4. CSCI 0170 is for students who plan to concentrate in Computer Science as well as for those who want an introduction to programming and computer science.

All introductory courses are designed for students with no programming experience. Students with some experience are encouraged to start with either CSCI 0150 or CSCI 0170.


Students who plan to take a mathematics course must complete the mathematics placement card sent to them in the mid-July packet. Based on the guidelines provided on the card, they should indicate the appropriate course on both the placement card and the registration card, making certain the same course is written on both cards (see registration instructions below). The information provided on the placement card enables the mathematics department to place the student in the appropriate course. For a more detailed description of these courses, see

Beginning in Biology

Students with a High School Biology Course Only: For the first semester, such students are encouraged to choose from courses in the BIOL 0190 series. These are designed especially to introduce the life sciences within the framework of a focused topic. All BIOL 0190 courses are limited in class size, and all carry concentration credit for biology programs as well as pre-professional school requirements. Students may consider taking a BIOL 0190 course alongside introductory chemistry and/or math. For the second semester they should take BIOL 0200, which is a prerequisite for many other biology courses and for biology concentration programs.

Students with Advanced Placement in Biology or IB credit, or who pass the Brown placement test: Such students are exempt from taking BIOL 0200, and have credit as such toward concentration programs. It is recommended that they begin their college biology course work with a BIOL 0190 course or with a biology course at the intermediate level (beyond BIOL 0200 but below 1000). Access to many courses in the latter group, however, may be restricted because (1) they require prerequisites in chemistry, (2) they are full due to prior semester pre-registration, or (3) due to level of difficulty, it would be inadvisable for first-year students to enter them unless unusual experience or preparedness is demonstrated.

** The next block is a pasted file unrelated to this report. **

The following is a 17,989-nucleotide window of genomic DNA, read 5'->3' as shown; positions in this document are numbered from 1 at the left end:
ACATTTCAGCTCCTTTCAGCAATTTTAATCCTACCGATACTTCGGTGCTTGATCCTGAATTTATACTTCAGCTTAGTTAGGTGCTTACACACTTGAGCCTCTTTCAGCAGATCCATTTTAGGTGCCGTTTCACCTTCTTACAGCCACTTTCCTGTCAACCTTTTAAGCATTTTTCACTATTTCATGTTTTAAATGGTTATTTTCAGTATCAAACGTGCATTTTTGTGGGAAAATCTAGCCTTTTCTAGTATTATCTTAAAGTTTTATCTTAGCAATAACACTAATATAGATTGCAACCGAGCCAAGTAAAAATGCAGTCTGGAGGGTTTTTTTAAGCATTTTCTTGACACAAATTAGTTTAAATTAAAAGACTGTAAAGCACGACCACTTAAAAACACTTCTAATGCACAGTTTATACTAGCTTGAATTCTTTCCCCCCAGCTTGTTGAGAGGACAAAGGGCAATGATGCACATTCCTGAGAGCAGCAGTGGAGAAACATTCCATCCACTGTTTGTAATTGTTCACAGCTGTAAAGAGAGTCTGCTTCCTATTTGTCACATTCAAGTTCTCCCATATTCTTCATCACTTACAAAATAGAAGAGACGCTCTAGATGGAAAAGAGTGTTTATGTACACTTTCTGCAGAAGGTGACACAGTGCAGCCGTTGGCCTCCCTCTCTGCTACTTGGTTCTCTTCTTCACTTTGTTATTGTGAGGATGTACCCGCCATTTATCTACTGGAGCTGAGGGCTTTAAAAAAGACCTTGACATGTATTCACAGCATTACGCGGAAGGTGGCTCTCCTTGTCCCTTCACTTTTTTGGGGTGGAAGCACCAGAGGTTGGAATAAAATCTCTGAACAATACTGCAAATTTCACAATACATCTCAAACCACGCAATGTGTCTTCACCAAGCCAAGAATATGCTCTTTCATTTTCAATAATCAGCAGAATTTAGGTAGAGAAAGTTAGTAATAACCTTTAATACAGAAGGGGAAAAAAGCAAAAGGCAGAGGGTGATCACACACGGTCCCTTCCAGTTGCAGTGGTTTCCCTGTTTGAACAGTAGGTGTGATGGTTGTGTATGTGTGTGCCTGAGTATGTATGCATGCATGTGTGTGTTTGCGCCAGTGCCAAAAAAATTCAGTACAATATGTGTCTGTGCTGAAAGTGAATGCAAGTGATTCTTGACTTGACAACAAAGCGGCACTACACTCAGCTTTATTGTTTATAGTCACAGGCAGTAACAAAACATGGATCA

Advice on the options will be provided to students upon their arrival on campus. For individualized counseling, please see Dean Thompson at the Biology Undergraduate Affairs office (Rm. 122, Arnold Lab).

Program in Liberal Medical Education (PLME) students

Students who have been admitted to the PLME program should receive from the deans administering the program information that will assist them in making appropriate course choices. They should refer to that information before completing their course registration. Each such student will be assigned an advisor from the program and will meet individually with his or her PLME advisor during orientation to review course selections and academic plans.

Visitors to Brown Classes

Attending classes is generally restricted to Brown students or officially enrolled non-degree students who are registered participants. A student who has requested and been granted the instructor's permission for "vagabond" status in a course is an exception. With permission/invitation from the instructor, a visitor can attend class with a Brown affiliate, a current student or faculty member. Any other visitors to the campus who would like to sit in on a class must register with the Office of Admissions in advance and seek permission from the individual instructor. This permission is granted at the discretion of the instructor.

Premedical Education

During the orientation program, a Dean will conduct an informational meeting with students who are interested in medicine as a possible career. Specific details concerning course selections for the fall semester will be discussed at that meeting. For the purpose of completing course registration, it should be noted that more than two science courses in the first semester has proven to be a heavy course load for many students. To determine the appropriate science courses to take in the fall semester, each student should carefully read the information provided in the Guide to Liberal Learning, and the health careers office handout (available at the Dean’s orientation meeting).